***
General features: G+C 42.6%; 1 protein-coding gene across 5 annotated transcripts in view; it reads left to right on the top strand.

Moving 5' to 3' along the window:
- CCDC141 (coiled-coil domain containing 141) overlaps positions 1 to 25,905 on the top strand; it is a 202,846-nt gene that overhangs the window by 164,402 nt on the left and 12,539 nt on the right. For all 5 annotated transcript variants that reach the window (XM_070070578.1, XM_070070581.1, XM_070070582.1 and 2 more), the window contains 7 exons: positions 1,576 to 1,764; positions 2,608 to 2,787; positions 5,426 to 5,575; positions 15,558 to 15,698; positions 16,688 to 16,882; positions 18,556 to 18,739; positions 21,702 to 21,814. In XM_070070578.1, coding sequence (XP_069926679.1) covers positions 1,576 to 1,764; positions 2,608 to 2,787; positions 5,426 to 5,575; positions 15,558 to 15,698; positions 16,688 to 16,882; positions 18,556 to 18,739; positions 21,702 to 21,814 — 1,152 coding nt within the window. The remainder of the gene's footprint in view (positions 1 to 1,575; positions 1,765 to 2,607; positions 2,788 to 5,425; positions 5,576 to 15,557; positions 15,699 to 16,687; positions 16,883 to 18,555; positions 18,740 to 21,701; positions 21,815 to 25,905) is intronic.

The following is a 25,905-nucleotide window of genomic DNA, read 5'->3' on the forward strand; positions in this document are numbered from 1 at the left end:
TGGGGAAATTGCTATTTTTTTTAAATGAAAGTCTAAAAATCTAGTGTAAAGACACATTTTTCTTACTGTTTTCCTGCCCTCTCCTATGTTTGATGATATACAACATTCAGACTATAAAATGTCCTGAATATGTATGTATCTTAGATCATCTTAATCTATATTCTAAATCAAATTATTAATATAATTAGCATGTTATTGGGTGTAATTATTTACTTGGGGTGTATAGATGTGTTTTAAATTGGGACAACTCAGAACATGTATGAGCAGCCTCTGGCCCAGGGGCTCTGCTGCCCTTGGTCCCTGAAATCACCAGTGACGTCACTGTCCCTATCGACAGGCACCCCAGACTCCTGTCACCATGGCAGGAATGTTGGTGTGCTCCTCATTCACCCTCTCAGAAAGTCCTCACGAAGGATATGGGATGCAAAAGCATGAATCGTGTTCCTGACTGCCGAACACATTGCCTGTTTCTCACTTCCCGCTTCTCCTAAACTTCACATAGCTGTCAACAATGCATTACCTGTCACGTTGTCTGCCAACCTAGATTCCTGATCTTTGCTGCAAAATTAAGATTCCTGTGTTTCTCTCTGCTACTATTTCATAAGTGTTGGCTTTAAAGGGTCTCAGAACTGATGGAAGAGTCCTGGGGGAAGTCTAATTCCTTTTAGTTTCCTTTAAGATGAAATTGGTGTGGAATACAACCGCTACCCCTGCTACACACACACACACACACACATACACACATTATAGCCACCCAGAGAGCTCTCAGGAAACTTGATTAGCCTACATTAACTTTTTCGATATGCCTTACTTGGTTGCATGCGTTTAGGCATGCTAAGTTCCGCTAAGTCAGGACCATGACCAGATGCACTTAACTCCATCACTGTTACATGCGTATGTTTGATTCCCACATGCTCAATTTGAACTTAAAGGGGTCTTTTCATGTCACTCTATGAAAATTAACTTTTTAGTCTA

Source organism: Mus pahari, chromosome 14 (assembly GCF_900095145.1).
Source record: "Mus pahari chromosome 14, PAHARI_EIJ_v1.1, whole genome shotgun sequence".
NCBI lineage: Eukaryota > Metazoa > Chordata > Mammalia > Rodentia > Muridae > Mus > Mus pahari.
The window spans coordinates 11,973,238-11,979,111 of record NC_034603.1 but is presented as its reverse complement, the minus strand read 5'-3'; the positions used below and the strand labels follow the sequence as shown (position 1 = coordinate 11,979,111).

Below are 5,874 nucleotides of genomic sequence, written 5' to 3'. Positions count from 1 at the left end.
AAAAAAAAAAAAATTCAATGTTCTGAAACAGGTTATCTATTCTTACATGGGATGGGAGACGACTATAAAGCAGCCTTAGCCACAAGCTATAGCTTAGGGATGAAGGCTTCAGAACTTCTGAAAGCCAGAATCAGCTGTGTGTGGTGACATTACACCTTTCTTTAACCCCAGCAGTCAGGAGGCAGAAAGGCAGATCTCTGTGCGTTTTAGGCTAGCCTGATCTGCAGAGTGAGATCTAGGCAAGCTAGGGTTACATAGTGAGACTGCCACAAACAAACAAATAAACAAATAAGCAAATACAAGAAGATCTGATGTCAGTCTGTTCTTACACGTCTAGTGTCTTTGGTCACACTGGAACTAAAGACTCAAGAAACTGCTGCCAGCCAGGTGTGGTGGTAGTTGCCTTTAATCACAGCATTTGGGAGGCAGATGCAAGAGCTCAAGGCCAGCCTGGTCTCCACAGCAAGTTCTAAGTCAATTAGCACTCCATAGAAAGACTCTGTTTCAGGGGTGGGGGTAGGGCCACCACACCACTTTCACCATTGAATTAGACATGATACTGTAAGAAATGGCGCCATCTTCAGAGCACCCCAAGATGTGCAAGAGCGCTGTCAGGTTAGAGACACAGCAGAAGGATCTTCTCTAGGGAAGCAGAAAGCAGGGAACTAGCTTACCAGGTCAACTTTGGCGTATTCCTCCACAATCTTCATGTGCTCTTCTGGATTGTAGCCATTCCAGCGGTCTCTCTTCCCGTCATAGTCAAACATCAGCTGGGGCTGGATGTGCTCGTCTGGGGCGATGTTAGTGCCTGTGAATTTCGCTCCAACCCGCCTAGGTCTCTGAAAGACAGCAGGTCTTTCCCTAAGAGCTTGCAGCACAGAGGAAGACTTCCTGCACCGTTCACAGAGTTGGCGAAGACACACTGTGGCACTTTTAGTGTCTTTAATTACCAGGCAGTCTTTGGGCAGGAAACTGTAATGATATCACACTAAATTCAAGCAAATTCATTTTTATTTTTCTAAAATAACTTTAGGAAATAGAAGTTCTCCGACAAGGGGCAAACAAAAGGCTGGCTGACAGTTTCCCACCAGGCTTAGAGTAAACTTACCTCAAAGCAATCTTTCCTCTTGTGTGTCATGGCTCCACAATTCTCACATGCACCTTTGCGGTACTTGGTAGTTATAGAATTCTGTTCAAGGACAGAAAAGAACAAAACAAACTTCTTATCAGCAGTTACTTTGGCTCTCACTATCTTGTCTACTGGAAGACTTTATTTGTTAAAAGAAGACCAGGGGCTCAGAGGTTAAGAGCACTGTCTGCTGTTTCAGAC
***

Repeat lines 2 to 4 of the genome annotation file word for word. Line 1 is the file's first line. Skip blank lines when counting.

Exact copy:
Moving 5' to 3' along the window:
- CCDC141 (coiled-coil domain containing 141) overlaps positions 1 to 25,905 on the top strand; it is a 202,846-nt gene that overhangs the window by 164,402 nt on the left and 12,539 nt on the right. For all 5 annotated transcript variants that reach the window (XM_070070578.1, XM_070070581.1, XM_070070582.1 and 2 more), the window contains 7 exons: positions 1,576 to 1,764; positions 2,608 to 2,787; positions 5,426 to 5,575; positions 15,558 to 15,698; positions 16,688 to 16,882; positions 18,556 to 18,739; positions 21,702 to 21,814. In XM_070070578.1, coding sequence (XP_069926679.1) covers positions 1,576 to 1,764; positions 2,608 to 2,787; positions 5,426 to 5,575; positions 15,558 to 15,698; positions 16,688 to 16,882; positions 18,556 to 18,739; positions 21,702 to 21,814 — 1,152 coding nt within the window. The remainder of the gene's footprint in view (positions 1 to 1,575; positions 1,765 to 2,607; positions 2,788 to 5,425; positions 5,576 to 15,557; positions 15,699 to 16,687; positions 16,883 to 18,555; positions 18,740 to 21,701; positions 21,815 to 25,905) is intronic.

The following is a 25,905-nucleotide window of genomic DNA, read 5'->3' on the forward strand; positions in this document are numbered from 1 at the left end: